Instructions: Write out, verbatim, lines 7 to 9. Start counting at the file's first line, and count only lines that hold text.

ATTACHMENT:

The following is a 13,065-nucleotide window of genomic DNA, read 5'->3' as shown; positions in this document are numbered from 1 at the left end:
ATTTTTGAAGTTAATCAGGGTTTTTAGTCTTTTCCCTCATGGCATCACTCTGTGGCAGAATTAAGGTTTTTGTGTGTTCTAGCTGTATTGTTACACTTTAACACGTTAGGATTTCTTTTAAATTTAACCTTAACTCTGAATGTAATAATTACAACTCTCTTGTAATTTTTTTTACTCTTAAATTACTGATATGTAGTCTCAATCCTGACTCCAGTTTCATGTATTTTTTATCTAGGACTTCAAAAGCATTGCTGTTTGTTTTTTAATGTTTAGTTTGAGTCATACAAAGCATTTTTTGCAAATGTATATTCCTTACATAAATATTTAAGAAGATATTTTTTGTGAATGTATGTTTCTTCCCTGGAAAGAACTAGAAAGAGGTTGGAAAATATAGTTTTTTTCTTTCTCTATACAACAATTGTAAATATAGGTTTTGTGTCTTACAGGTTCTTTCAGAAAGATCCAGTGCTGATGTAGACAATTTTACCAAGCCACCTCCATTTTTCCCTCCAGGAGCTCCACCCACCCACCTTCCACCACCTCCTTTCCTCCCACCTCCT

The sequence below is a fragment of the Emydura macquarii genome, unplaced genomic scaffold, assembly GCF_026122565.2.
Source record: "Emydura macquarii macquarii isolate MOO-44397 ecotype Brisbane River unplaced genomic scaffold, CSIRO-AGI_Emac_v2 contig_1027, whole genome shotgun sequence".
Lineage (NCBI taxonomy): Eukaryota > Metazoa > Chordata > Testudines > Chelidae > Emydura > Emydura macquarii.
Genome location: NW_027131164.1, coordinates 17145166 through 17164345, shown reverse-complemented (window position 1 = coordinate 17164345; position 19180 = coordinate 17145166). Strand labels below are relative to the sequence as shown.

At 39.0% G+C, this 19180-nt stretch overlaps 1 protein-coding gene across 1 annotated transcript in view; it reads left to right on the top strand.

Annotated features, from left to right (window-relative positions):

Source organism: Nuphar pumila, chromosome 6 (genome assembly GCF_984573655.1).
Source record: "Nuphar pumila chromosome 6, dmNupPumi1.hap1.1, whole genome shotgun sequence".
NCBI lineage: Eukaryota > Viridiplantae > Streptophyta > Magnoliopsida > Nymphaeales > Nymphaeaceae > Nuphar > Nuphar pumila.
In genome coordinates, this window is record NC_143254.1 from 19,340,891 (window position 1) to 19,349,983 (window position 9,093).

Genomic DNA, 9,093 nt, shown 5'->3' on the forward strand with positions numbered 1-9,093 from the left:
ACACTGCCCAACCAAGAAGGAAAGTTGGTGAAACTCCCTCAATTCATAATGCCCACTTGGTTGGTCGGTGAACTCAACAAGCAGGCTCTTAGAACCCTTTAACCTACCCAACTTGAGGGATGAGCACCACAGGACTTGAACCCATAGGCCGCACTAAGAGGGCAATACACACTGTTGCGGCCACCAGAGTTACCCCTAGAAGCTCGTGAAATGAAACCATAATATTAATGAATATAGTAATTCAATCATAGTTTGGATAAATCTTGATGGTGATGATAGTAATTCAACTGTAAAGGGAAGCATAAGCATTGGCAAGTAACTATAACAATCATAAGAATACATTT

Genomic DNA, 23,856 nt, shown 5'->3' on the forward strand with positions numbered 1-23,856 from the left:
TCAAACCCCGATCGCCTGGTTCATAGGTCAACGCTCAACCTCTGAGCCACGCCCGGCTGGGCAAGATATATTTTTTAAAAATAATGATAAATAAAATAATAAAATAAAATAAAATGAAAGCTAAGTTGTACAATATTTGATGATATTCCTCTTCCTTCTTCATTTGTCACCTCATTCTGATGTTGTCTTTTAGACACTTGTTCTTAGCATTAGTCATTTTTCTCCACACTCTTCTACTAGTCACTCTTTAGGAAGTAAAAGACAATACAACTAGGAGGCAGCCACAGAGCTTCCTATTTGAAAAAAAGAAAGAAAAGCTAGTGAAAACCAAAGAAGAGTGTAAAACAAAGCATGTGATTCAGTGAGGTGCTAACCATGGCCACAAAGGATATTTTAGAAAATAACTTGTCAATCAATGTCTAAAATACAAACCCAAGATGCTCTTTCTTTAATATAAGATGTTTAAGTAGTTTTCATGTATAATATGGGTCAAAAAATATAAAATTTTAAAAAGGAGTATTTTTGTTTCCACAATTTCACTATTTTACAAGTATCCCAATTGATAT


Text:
At 39.0% G+C, this 19180-nt stretch overlaps 1 protein-coding gene across 1 annotated transcript in view; it reads left to right on the top strand.

Annotated features, from left to right (window-relative positions):

Source organism: Nuphar pumila, chromosome 6 (genome assembly GCF_984573655.1).